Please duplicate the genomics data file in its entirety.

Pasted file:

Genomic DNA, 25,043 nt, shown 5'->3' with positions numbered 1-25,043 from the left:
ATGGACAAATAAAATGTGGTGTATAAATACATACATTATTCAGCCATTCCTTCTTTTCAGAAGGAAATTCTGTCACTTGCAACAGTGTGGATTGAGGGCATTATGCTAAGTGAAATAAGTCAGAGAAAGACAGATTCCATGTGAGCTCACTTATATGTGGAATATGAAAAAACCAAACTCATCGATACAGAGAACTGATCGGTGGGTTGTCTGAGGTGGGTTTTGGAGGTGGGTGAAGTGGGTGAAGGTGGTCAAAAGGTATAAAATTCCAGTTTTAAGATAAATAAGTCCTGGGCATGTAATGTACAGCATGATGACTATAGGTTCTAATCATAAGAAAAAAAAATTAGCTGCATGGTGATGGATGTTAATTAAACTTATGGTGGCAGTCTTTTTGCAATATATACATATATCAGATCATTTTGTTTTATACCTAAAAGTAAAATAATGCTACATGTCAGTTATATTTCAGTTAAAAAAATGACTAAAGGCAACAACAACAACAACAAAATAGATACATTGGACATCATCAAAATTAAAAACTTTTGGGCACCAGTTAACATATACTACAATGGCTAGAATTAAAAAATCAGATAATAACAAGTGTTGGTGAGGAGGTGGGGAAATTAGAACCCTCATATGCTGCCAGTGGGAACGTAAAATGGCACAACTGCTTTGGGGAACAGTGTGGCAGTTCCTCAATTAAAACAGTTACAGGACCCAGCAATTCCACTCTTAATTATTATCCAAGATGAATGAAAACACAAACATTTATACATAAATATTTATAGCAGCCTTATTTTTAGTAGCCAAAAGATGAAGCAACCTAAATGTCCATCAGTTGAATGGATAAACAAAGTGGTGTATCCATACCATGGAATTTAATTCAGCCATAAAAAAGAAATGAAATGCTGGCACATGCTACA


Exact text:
Genomic DNA, 25,043 nt, shown 5'->3' with positions numbered 1-25,043 from the left:
ATGGACAAATAAAATGTGGTGTATAAATACATACATTATTCAGCCATTCCTTCTTTTCAGAAGGAAATTCTGTCACTTGCAACAGTGTGGATTGAGGGCATTATGCTAAGTGAAATAAGTCAGAGAAAGACAGATTCCATGTGAGCTCACTTATATGTGGAATATGAAAAAACCAAACTCATCGATACAGAGAACTGATCGGTGGGTTGTCTGAGGTGGGTTTTGGAGGTGGGTGAAGTGGGTGAAGGTGGTCAAAAGGTATAAAATTCCAGTTTTAAGATAAATAAGTCCTGGGCATGTAATGTACAGCATGATGACTATAGGTTCTAATCATAAGAAAAAAAAATTAGCTGCATGGTGATGGATGTTAATTAAACTTATGGTGGCAGTCTTTTTGCAATATATACATATATCAGATCATTTTGTTTTATACCTAAAAGTAAAATAATGCTACATGTCAGTTATATTTCAGTTAAAAAAATGACTAAAGGCAACAACAACAACAACAAAATAGATACATTGGACATCATCAAAATTAAAAACTTTTGGGCACCAGTTAACATATACTACAATGGCTAGAATTAAAAAATCAGATAATAACAAGTGTTGGTGAGGAGGTGGGGAAATTAGAACCCTCATATGCTGCCAGTGGGAACGTAAAATGGCACAACTGCTTTGGGGAACAGTGTGGCAGTTCCTCAATTAAAACAGTTACAGGACCCAGCAATTCCACTCTTAATTATTATCCAAGATGAATGAAAACACAAACATTTATACATAAATATTTATAGCAGCCTTATTTTTAGTAGCCAAAAGATGAAGCAACCTAAATGTCCATCAGTTGAATGGATAAACAAAGTGGTGTATCCATACCATGGAATTTAATTCAGCCATAAAAAAGAAATGAAATGCTGGCACATGCTACA